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Advancing CSR Without a Corporate Responsibility Officer


Tuesday, 3rd September 2013 at 10:00 pm
Staff Reporter, Journalist
Less than half of the companies in the US have a Corporate Responsibility Officer and the latest White Paper by the Not for Profit LBG Research Institute considers ways in which a company can advance its CSR without a CRO.

Tuesday, 3rd September 2013
at 10:00 pm
Staff Reporter, Journalist


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Advancing CSR Without a Corporate Responsibility Officer
Tuesday, 3rd September 2013 at 10:00 pm

Less than half of the companies in the US have a Corporate Responsibility Officer and the latest White Paper by the Not for Profit LBG Research Institute considers ways in which a company can advance its CSR without a CRO.

Based on the experiences of the members of the LBG Research Institute Thought Leader Forum, the Not for Profit organisation says companies with a CRO are frequently relying on the corporate citizenship leader to guide the company into greater overall social responsibility.

The Institute’s White Paper says that in the decades since the cheque-book defined the citizenship of a company, the Corporate Citizenship professional has evolved from grantmaker to the social conscience of the company.

“From the beginnings of corporate philanthropy, the individuals charged with writing the cheques have possessed a sensibility for the needs of the community.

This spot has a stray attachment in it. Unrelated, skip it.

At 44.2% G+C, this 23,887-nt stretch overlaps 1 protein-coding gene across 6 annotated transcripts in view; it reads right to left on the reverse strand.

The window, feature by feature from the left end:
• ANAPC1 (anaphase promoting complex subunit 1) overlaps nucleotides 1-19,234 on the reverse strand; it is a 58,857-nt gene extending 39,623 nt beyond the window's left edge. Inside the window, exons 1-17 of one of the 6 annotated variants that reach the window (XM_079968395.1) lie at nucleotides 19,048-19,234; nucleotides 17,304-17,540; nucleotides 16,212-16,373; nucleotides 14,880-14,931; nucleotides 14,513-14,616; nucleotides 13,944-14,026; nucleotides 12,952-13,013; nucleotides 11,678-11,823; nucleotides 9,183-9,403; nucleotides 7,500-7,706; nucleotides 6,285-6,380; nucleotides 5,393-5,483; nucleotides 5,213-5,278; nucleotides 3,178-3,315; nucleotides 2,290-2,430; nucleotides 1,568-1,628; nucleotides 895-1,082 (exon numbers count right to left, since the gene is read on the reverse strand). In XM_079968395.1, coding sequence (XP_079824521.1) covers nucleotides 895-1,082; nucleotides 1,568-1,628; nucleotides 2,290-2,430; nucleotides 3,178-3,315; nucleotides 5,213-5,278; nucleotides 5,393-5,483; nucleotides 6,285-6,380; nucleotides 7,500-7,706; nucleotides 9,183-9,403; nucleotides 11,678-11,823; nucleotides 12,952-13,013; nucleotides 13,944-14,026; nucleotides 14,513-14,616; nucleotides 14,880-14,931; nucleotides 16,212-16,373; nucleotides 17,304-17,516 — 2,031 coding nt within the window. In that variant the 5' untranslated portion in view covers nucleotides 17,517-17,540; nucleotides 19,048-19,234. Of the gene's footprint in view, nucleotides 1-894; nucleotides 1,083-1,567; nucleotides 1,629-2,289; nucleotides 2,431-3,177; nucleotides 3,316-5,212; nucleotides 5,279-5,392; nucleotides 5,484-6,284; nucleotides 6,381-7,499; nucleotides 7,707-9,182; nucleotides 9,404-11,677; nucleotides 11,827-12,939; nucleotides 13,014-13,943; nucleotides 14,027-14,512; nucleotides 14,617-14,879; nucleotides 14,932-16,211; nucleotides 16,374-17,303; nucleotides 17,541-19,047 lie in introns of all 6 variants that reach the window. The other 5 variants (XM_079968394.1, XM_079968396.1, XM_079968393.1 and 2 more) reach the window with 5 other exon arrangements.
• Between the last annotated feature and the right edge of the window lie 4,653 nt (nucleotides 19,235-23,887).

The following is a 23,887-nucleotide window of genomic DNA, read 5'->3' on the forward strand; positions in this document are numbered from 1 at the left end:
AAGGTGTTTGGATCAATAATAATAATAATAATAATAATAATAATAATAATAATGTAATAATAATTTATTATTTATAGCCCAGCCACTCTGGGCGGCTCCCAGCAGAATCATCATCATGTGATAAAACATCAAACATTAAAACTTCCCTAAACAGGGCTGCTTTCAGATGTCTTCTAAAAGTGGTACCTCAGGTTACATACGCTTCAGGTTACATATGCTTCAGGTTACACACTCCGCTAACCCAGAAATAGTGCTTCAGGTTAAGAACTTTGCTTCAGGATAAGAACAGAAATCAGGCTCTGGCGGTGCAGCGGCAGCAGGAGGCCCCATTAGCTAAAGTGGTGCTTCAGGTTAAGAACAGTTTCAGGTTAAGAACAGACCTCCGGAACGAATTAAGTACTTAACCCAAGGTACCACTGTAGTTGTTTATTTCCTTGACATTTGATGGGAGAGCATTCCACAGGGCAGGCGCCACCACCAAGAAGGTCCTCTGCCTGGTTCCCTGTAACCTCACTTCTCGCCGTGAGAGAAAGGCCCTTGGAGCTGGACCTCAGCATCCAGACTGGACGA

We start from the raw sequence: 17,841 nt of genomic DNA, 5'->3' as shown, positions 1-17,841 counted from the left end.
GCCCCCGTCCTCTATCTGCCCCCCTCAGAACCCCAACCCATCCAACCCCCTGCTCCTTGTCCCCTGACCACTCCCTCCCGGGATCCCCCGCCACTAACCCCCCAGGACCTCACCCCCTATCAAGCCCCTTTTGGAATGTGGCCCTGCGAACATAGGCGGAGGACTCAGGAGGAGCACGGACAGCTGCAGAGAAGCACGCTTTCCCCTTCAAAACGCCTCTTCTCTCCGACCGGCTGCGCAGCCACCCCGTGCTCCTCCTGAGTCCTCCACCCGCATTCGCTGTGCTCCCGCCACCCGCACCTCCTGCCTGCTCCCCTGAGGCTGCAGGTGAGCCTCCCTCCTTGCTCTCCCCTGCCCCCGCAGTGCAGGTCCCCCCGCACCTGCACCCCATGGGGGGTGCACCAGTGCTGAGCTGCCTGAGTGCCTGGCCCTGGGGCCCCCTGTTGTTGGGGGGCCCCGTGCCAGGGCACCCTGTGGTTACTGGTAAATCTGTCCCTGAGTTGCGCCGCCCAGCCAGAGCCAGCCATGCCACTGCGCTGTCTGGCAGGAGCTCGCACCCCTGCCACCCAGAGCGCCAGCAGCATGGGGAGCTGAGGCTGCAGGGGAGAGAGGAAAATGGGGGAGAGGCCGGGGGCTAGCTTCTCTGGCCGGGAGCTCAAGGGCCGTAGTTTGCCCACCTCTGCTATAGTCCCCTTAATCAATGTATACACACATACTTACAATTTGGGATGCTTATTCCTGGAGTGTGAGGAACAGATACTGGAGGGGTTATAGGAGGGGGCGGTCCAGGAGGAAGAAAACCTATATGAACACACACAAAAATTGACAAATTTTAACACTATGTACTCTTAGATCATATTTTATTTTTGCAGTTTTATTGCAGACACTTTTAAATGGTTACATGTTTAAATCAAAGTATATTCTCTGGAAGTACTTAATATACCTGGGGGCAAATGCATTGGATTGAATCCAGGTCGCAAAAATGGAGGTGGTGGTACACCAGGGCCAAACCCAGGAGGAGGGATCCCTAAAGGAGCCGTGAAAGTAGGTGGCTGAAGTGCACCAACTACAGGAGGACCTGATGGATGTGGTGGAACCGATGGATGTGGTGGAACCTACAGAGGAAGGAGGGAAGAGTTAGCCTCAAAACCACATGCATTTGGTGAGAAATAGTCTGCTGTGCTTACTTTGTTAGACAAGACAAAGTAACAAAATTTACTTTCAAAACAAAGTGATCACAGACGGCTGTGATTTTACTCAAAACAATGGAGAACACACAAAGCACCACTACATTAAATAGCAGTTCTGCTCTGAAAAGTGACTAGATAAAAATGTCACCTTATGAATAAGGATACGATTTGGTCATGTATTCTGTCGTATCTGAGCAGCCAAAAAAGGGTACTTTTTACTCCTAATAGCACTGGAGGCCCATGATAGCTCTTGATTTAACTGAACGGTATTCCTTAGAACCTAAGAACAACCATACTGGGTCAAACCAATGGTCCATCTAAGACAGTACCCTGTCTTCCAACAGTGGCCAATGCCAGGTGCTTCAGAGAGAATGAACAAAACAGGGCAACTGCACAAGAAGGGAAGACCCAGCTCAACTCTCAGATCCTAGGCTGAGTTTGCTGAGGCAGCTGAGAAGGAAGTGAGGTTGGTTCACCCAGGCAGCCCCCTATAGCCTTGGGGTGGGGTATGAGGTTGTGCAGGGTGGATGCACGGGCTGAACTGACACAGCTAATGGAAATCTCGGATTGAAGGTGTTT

“Over the years, the qualifications for a corporate citizenship job have gone far beyond the desire to help other people. With the addition of employee engagement programs and a focus on strategic philanthropy, the qualifications of a corporate citizenship professional have changed as the field has changed,” it says.

As part of the White Paper the Thought Leader Forum members have delivered a list of what they consider essential for success in their roles as corporate citizenship leaders:

• Be an excellent communicator. Corporate citizenship professionals have to be able to talk to the Board of Directors, the executive team, their peers in other areas of the company, employees at all levels, regulators, elected officials, community and nonprofit leaders—all stakeholders—in appropriate language with a consistent message. That requires the ability to understand the concerns and viewpoints of the different stakeholders and tailor the corporate message accordingly.

• Be a charismatic, persuasive figure in the corporation. Besides communicating a message, CC practitioners are often called upon to gain cooperation from stakeholders (that includes the CEO!) for important programs to be implemented. That takes more than excellent communication skills. Great leaders exude confidence without arrogance and are able to persuade reluctant stakeholders by educating them and listening to their concerns.

• Be able to deal with complex situations. Because there are so many stakeholders in a corporation, the leader will often find him- or herself in situations that are difficult or politically charged. Great leaders are able to see different points of view, think on their feet, defuse the landmines and gain cooperation.

• Be comfortable in the for-profit and Not for Profit environments. An understanding of NFPs —preferably experience in them—is critical to be able to speak their language and work with them effectively.

• Understand the business and current issues in your industry and the world. In order to understand different internal stakeholders’ points-of-view, you have to really understand the business, what drives revenue, what the risks are, the issues in the industry and world trends and events that impact your industry. Otherwise, you cannot speak the language of the executives and communicate with them effectively. You cannot design a strategic citizenship program that serves your company without knowing what makes the business tick.